Poverty continues to decline but at a slower pace since 2010 though the country has recorded more than 6.5 percent economic growth annually during the period, according to Bangladesh Bureau of Statistics data.
Between 2010 and 2016, the percentage of poor people dropped to 24.3 percent of the population, registering a decline at a yearly rate of 1.2 percent.
But the annual rate of drop in poverty was 1.7 percent from 2005 to 2010, shows the BBS’s latest Household Income and Expenditure Survey (HIES).
Releasing the final report of the HIES 2016 yesterday, BBS Director General Krishna Gayen said the percentage of poor people decreased further to 21.8 percent last year.
Dipankar Roy, project director of HIES, said that given the current pace of poverty reduction, the nation would be able to eradicate poverty by 2030 set in the Sustainable Development Goals.
The BBS carried out the survey on 46,080 households in 2016, nearly four times the samples taken in the previous 2010 survey.
The latest estimate by the BBS showed that the rate of annual reduction in poverty edged up slightly since 2016 but still remained below the annual rate of 1.74 percent between 2000 and 2010, raising questions among economists about the quality of economic growth.
“The deceleration in the pace of poverty reduction during a period when GDP growth accelerated is indeed a puzzle. Clearly, the benefits of growth did not trickle down as much as it used to,” Zahid Hussain, lead economist at the World Bank’s Dhaka office, told this newspaper.
The key reason appears to be the slowdown in the rate of job creation as evident from the labour force survey data, particularly in sectors where jobs are more remunerative, he said.
In its latest HIES, the BBS found that the overall calorie intake of people dropped and consumption of food fell between 2010 and 2016. At the same time, people’s expenses rose at a rate higher than that of income.
And non-agriculture sectors’ share in jobs declined in 2016 compared to 2010 despite an increased contribution of the industrial sector to the Gross Domestic Product (GDP).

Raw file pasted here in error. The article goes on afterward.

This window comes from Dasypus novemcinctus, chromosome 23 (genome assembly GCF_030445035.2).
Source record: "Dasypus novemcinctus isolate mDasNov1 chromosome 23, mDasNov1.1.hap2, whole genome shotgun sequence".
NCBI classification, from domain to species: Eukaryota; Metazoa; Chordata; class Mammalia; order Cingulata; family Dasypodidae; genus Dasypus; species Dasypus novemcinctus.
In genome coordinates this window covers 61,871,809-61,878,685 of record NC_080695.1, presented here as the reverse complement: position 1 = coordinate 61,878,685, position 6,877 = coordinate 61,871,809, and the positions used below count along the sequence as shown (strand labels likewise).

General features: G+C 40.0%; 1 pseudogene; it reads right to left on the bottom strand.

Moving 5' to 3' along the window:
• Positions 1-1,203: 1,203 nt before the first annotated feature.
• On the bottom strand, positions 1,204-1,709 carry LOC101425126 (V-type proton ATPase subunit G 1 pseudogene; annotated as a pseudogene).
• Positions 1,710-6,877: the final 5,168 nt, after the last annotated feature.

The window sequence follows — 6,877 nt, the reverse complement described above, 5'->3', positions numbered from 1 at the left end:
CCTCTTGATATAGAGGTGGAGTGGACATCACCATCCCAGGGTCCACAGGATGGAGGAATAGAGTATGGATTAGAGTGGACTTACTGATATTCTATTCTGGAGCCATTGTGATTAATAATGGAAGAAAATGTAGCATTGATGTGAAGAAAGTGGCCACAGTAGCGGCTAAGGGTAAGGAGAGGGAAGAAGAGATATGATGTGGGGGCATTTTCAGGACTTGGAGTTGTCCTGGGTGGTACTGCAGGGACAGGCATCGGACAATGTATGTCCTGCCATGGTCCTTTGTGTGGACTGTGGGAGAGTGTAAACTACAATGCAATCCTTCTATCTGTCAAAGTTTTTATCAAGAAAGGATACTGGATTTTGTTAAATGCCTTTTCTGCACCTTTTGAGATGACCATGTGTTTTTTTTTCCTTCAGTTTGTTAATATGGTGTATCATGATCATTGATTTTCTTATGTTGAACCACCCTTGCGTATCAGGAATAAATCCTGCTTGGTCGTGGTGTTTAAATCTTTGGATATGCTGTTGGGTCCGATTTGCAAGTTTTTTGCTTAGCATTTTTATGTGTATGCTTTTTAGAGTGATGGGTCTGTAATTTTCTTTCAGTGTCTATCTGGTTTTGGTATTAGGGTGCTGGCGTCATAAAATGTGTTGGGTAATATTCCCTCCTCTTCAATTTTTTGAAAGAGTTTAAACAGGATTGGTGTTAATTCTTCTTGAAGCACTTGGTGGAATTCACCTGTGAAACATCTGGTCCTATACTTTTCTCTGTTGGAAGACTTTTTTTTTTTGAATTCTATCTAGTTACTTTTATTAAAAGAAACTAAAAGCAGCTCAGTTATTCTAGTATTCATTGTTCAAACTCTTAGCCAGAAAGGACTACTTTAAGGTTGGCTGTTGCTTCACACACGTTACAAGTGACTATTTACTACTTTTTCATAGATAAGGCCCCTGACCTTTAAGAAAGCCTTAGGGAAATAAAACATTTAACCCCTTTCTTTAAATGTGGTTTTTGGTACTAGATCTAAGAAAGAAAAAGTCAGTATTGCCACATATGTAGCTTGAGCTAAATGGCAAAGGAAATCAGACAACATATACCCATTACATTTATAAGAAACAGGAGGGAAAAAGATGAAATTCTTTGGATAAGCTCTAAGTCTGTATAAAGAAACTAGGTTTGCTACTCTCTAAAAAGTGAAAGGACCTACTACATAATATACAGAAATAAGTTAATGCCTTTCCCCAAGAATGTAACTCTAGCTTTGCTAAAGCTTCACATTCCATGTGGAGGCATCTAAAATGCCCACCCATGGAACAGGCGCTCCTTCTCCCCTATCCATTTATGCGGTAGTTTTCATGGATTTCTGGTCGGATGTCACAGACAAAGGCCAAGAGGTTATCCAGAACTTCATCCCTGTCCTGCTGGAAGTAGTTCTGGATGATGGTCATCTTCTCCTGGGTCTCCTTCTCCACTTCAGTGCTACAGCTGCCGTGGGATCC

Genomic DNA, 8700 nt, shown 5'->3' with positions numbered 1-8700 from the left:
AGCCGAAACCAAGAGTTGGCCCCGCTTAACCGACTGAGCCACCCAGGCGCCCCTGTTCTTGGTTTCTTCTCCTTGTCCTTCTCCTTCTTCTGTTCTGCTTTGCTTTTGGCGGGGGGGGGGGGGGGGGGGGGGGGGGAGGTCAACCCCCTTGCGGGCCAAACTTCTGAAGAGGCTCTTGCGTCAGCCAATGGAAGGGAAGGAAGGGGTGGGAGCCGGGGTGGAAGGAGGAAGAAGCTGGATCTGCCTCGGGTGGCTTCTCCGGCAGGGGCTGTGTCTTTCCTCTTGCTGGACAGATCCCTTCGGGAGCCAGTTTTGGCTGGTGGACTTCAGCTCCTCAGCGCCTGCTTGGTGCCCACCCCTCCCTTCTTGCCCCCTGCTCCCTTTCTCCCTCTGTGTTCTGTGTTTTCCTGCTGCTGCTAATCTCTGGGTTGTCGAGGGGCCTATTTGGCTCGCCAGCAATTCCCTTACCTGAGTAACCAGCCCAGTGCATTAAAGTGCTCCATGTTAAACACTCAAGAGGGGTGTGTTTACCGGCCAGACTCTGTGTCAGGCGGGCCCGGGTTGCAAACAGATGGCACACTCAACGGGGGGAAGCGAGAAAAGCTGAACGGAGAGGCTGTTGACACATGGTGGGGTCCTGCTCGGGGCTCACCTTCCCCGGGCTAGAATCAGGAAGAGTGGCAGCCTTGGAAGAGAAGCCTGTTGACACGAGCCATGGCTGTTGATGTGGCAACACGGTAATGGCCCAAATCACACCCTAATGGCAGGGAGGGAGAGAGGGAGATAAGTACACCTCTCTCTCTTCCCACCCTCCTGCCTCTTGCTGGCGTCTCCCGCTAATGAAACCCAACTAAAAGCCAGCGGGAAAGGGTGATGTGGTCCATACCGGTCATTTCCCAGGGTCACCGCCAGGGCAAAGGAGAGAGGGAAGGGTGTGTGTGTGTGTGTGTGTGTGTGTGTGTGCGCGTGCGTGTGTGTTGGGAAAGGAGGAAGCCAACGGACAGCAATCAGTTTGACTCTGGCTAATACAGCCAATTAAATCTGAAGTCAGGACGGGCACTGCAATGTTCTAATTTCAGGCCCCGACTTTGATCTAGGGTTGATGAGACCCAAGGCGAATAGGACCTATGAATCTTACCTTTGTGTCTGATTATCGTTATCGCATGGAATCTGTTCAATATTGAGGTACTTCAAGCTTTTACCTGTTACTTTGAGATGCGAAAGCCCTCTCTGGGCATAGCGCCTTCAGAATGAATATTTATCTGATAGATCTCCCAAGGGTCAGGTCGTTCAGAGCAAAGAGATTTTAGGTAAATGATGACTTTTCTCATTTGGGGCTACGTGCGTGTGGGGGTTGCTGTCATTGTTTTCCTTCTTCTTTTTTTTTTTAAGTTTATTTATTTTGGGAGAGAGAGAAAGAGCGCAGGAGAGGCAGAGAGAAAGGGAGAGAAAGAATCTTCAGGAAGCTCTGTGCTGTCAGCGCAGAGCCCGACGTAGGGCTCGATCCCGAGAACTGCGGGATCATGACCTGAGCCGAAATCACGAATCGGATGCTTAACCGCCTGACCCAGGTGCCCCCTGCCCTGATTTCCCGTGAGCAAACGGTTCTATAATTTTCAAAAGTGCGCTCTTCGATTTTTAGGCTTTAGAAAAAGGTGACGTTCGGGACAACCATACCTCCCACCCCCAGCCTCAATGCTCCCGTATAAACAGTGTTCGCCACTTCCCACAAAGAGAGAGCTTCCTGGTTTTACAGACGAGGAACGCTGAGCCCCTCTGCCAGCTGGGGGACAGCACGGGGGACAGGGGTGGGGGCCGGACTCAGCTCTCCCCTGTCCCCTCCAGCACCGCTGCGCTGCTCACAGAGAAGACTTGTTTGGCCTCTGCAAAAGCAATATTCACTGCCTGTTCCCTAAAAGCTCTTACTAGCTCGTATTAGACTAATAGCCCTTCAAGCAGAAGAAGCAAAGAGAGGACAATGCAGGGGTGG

By contrast, agriculture sector’s share in employment rose during this period, meaning more people were dependent on farming in 2016 than in 2010.
Zahid said growth acceleration appears to have come from domestic market-driven sectors where production is less labour intensive, as opposed to export-oriented activities.
Citing BBS Quarterly Labour Force Surveys, he said female employment in the industrial sector declined by 11.3 lakh, and in services by 1.5 lakh in 2016 compared to 2013.
According to him, 1,200 garment factories have been closed for remediation and relocation since the Rana plaza collapse that claimed the lives of more than a thousand workers.
“This accounts for the decline in the proportion of employment in non-agriculture sector, as reported in HIES,” said Zahid.
KAS Murshid, director general of Bangladesh Institute of Development Studies (BIDS), said an increased use of technology would be a reason behind sluggish job growth in manufacturing.
“Jobs are not growing in line with the growth of investment in the industrial sector,” he said.
Murshid said if people do not get any opportunity in non-farm sectors, they usually become dependent on agriculture. But one explanation could be that the farm sector is seeing a rise in investment, leading to creation of more jobs.
On the fall in daily calorie consumption, Murshid said calorie intake should not drop if the level of poverty falls.
According to HIES, daily calorie consumption declined to 2,210 kilo in 2016 from 2,318 kilo in 2010.
“We should examine the calorie intake of poor people,” he noted.
The distribution of consumption should be examined to see whose calorie intake has fallen, he said.
“Has the calorie intake of the poor declined or those people who used to consume an increased amount of rice have reduced its consumption to diversify their diet.”
“It is important to see who is eating less,” said Murshid.
Selim Raihan, executive director of the South Asian Network on Economic Modeling (SANEM), said the country saw an accelerated GDP growth rate since 2013, and the GDP growth rates in recent years are the highest in the country’s history.
But the pace of poverty reduction has been slowing. “This means the benefits of accelerated and high economic growth are unable to reach the poor as per expectations,” he said.
“This is a big concern.”
Citing the reasons behind this, Selim said, “High GDP growth over the past few years has not led to large-scale job creation. The country is witnessing a phase of jobless growth.”